ProShares Online Retail ETF
- Assets under management: $890.8 million
- Expenses: 0.58%
Of course, there's something to be said for owning a lot of Amazon.com. The firm's massive size and scope has allowed Amazon to keep on growing by simply plopping into new categories and often dominating thanks to sheer resources.
If you agree, you'll probably enjoy CFRA five-star rated ProShares Online Retail ETF (ONLN, $71.32), too.
ONLN focuses on global retailers that "principally sell online or through other non-store channels," which is similar to IBUY's focus. However, while IBUY is equally weighted, ONLN has a modified market cap-weighted approach to construction. In other words, the biggest firms – names like Amazon, Alibaba (BABA) and eBay (EBAY), among others – get the largest weights.
"CFRA has qualitative analytical STARS coverage of 11 global companies within the Internet & Direct Marketing Retail sub-industry, spread across four Buys, six Holds and one Strong Sell," Rosenbluth says. "AMZN and EBAY, which are the two Buy-recommended companies domiciled in the U.S, are the first- and third-largest positions in ONLN, representing a combined 29% of assets."
That's not necessarily a bad thing. For instance, CFRA expects Amazon to continue growing its e-commerce market share and its AWS cloud business, and believes that while some might have written EBAY off, "we see a place for multiple major third-party seller platforms and view EBAY's strong position in unique and secondhand goods, along with its iconic brand, as a foundation for a potentially greater, longer-duration return to growth."
It should be noted, however, that the ProShares Online Retail ETF's more conservative, large-cap focus can weigh on its returns. ONLN's three-year average annual return sits at 30.2% – 6.4 percentage points less than Amplify's IBUY. Fees also are a little pricey, too, though at 0.58% annually, they're cheaper than IBUY.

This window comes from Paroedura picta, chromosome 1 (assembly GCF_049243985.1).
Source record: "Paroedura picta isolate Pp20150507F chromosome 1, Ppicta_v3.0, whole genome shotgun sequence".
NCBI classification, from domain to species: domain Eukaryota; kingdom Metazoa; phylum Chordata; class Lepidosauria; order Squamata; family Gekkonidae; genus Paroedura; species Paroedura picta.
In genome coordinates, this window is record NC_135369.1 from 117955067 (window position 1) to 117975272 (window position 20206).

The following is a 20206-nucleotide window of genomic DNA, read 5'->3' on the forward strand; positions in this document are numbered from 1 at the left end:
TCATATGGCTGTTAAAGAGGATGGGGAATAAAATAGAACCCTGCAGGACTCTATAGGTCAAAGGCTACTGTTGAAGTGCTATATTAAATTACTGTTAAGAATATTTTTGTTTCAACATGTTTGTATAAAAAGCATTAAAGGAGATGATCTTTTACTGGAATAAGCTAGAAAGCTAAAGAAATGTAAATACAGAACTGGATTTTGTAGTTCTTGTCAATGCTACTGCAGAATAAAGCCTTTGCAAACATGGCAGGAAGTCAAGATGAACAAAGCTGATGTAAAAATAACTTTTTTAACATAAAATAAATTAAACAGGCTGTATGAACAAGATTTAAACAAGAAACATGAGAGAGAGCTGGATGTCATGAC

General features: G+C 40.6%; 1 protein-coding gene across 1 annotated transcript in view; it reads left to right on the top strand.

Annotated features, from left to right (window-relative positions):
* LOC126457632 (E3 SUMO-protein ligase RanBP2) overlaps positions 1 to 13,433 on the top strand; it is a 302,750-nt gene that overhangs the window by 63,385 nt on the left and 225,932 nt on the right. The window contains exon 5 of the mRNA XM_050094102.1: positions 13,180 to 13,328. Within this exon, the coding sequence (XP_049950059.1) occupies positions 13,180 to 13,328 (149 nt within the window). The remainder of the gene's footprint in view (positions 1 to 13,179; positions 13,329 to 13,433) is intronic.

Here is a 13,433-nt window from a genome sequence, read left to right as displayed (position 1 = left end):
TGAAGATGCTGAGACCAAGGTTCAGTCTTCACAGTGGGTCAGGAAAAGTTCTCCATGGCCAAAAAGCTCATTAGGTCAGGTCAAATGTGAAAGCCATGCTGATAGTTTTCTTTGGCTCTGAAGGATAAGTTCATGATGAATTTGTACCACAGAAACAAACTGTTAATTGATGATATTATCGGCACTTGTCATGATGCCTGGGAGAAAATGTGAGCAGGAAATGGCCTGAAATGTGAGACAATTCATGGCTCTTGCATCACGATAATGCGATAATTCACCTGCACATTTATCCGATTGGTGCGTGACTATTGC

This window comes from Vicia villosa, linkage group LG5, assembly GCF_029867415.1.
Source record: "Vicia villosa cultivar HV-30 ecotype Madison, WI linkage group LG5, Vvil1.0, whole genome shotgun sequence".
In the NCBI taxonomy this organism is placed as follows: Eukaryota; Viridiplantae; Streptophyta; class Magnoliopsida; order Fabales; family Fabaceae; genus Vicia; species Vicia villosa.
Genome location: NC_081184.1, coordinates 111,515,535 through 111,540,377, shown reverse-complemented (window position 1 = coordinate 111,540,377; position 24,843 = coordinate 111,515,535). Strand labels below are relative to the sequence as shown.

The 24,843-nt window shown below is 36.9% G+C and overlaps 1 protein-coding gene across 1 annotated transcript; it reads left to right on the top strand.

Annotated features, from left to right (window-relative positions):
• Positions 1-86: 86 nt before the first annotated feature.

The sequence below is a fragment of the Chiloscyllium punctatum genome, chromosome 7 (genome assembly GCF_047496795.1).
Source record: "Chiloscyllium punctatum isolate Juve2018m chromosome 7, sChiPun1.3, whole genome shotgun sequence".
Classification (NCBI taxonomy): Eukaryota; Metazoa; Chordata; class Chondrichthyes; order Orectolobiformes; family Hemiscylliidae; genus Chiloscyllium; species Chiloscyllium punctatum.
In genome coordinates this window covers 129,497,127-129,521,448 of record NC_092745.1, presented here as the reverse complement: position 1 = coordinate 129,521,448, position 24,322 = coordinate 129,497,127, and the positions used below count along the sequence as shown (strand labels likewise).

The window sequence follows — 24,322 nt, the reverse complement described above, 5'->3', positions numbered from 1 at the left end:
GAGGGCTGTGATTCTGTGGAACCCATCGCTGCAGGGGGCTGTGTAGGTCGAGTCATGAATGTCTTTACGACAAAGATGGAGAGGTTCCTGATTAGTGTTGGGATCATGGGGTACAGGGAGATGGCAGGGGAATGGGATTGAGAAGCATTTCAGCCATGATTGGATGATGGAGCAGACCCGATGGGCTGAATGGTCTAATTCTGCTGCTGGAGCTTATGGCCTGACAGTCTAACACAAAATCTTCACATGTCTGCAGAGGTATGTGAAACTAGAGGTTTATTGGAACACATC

VanEck Retail ETF (RTH)
- Assets under management: $245.8 million
- Expenses: 0.35%
Our third option isn't what you'd typically consider an online retail ETF.
The VanEck Retail ETF (RTH, $193.18) is a fund that's full of brick-and-mortar dinosaurs. Just look at the top holdings: Walmart (WMT), Target (TGT), Home Depot (HD) and Best Buy (BBY) are a who's who of big-box retail.
Here's why RTH is nonetheless a good play on the growth of online spending:
For one, the aforementioned firms – and most of RTH's other holdings, for that matter – have survived the Amazonpocalypse by building out impressive omnichannel (physical plus digital) operations that evolved further during the pandemic. Walmart, for instance, is still a gusher of digital growth, with online sales jumping 79% year-over-year in the fiscal year ended Jan. 31, 2021.
Also, RTH holds a few primarily online plays. Most noteworthy among them is – surprise, surprise – Amazon.com, which makes up nearly 19% of assets. China's JD.com (JD) and U.S. online home-goods store Wayfair (W) combine for another 5%.
Because of their mandates, the major online retail ETFs don't include many classic brick-and-mortar chains that have figured out how to navigate the new shopping environment. That's a real shame, because they're leaving several attractive holdings on the table.
By using RTH in conjunction with an ONLN or IBUY, investors can hold much more of the entire online retail pie, from up-and-comers to established digital names to omnichannel success stories.
And at 0.35%, there are no gripes about cost.